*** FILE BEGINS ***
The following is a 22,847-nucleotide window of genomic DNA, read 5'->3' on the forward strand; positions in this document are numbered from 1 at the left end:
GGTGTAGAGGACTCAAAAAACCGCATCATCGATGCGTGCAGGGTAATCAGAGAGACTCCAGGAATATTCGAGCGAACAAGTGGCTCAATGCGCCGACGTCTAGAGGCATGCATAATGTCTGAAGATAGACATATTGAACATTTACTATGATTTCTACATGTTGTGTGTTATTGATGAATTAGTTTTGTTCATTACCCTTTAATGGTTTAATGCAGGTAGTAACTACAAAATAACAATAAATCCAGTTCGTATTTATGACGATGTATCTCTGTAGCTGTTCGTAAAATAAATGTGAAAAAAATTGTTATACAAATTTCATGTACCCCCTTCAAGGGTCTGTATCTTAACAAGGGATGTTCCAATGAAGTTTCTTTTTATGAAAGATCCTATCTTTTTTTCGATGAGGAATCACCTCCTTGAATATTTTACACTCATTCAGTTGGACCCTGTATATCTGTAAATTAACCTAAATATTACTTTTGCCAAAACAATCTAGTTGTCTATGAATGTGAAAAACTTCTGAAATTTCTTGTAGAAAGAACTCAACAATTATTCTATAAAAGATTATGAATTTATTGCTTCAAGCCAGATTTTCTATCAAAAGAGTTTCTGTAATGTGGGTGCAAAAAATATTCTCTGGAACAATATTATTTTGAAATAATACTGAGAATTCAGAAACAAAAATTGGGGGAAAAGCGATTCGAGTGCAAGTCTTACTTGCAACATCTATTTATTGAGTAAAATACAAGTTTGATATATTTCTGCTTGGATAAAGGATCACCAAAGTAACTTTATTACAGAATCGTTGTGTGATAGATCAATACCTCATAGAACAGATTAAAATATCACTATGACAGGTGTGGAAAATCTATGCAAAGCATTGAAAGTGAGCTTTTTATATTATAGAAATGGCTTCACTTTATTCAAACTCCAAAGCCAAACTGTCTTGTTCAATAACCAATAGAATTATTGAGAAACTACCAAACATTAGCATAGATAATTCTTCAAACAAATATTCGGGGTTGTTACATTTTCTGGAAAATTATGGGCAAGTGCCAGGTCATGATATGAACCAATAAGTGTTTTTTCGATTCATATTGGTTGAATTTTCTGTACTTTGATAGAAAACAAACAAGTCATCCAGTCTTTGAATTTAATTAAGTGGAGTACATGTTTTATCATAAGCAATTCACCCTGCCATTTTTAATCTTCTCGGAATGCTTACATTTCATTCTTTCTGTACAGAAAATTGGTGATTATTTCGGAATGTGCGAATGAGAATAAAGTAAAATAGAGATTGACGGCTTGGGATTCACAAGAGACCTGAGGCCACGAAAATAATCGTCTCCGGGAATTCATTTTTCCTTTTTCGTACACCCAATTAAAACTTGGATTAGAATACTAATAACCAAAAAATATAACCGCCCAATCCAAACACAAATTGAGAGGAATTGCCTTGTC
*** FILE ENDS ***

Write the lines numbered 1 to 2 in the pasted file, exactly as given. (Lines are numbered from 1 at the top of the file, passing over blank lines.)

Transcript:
The following is a 22,847-nucleotide window of genomic DNA, read 5'->3' on the forward strand; positions in this document are numbered from 1 at the left end:
GGTGTAGAGGACTCAAAAAACCGCATCATCGATGCGTGCAGGGTAATCAGAGAGACTCCAGGAATATTCGAGCGAACAAGTGGCTCAATGCGCCGACGTCTAGAGGCATGCATAATGTCTGAAGATAGACATATTGAACATTTACTATGATTTCTACATGTTGTGTGTTATTGATGAATTAGTTTTGTTCATTACCCTTTAATGGTTTAATGCAGGTAGTAACTACAAAATAACAATAAATCCAGTTCGTATTTATGACGATGTATCTCTGTAGCTGTTCGTAAAATAAATGTGAAAAAAATTGTTATACAAATTTCATGTACCCCCTTCAAGGGTCTGTATCTTAACAAGGGATGTTCCAATGAAGTTTCTTTTTATGAAAGATCCTATCTTTTTTTCGATGAGGAATCACCTCCTTGAATATTTTACACTCATTCAGTTGGACCCTGTATATCTGTAAATTAACCTAAATATTACTTTTGCCAAAACAATCTAGTTGTCTATGAATGTGAAAAACTTCTGAAATTTCTTGTAGAAAGAACTCAACAATTATTCTATAAAAGATTATGAATTTATTGCTTCAAGCCAGATTTTCTATCAAAAGAGTTTCTGTAATGTGGGTGCAAAAAATATTCTCTGGAACAATATTATTTTGAAATAATACTGAGAATTCAGAAACAAAAATTGGGGGAAAAGCGATTCGAGTGCAAGTCTTACTTGCAACATCTATTTATTGAGTAAAATACAAGTTTGATATATTTCTGCTTGGATAAAGGATCACCAAAGTAACTTTATTACAGAATCGTTGTGTGATAGATCAATACCTCATAGAACAGATTAAAATATCACTATGACAGGTGTGGAAAATCTATGCAAAGCATTGAAAGTGAGCTTTTTATATTATAGAAATGGCTTCACTTTATTCAAACTCCAAAGCCAAACTGTCTTGTTCAATAACCAATAGAATTATTGAGAAACTACCAAACATTAGCATAGATAATTCTTCAAACAAATATTCGGGGTTGTTACATTTTCTGGAAAATTATGGGCAAGTGCCAGGTCATGATATGAACCAATAAGTGTTTTTTCGATTCATATTGGTTGAATTTTCTGTACTTTGATAGAAAACAAACAAGTCATCCAGTCTTTGAATTTAATTAAGTGGAGTACATGTTTTATCATAAGCAATTCACCCTGCCATTTTTAATCTTCTCGGAATGCTTACATTTCATTCTTTCTGTACAGAAAATTGGTGATTATTTCGGAATGTGCGAATGAGAATAAAGTAAAATAGAGATTGACGGCTTGGGATTCACAAGAGACCTGAGGCCACGAAAATAATCGTCTCCGGGAATTCATTTTTCCTTTTTCGTACACCCAATTAAAACTTGGATTAGAATACTAATAACCAAAAAATATAACCGCCCAATCCAAACACAAATTGAGAGGAATTGCCTTGTC